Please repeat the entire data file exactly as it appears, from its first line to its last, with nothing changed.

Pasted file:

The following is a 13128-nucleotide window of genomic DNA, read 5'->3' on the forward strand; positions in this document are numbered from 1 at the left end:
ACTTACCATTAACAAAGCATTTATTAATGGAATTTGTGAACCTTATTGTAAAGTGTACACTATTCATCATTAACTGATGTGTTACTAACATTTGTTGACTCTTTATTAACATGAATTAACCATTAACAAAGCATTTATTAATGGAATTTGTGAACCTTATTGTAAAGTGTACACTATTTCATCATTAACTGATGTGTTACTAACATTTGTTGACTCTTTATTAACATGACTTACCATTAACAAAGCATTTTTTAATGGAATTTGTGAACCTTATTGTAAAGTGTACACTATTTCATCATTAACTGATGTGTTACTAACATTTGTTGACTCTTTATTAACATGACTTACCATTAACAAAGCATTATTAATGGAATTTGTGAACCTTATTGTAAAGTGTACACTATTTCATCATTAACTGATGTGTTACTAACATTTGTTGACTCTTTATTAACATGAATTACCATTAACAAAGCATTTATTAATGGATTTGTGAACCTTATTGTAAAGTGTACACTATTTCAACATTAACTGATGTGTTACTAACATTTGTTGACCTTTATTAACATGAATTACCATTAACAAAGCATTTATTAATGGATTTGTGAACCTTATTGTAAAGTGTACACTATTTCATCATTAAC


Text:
The following is a 13128-nucleotide window of genomic DNA, read 5'->3' on the forward strand; positions in this document are numbered from 1 at the left end:
ACTTACCATTAACAAAGCATTTATTAATGGAATTTGTGAACCTTATTGTAAAGTGTACACTATTCATCATTAACTGATGTGTTACTAACATTTGTTGACTCTTTATTAACATGAATTAACCATTAACAAAGCATTTATTAATGGAATTTGTGAACCTTATTGTAAAGTGTACACTATTTCATCATTAACTGATGTGTTACTAACATTTGTTGACTCTTTATTAACATGACTTACCATTAACAAAGCATTTTTTAATGGAATTTGTGAACCTTATTGTAAAGTGTACACTATTTCATCATTAACTGATGTGTTACTAACATTTGTTGACTCTTTATTAACATGACTTACCATTAACAAAGCATTATTAATGGAATTTGTGAACCTTATTGTAAAGTGTACACTATTTCATCATTAACTGATGTGTTACTAACATTTGTTGACTCTTTATTAACATGAATTACCATTAACAAAGCATTTATTAATGGATTTGTGAACCTTATTGTAAAGTGTACACTATTTCAACATTAACTGATGTGTTACTAACATTTGTTGACCTTTATTAACATGAATTACCATTAACAAAGCATTTATTAATGGATTTGTGAACCTTATTGTAAAGTGTACACTATTTCATCATTAAC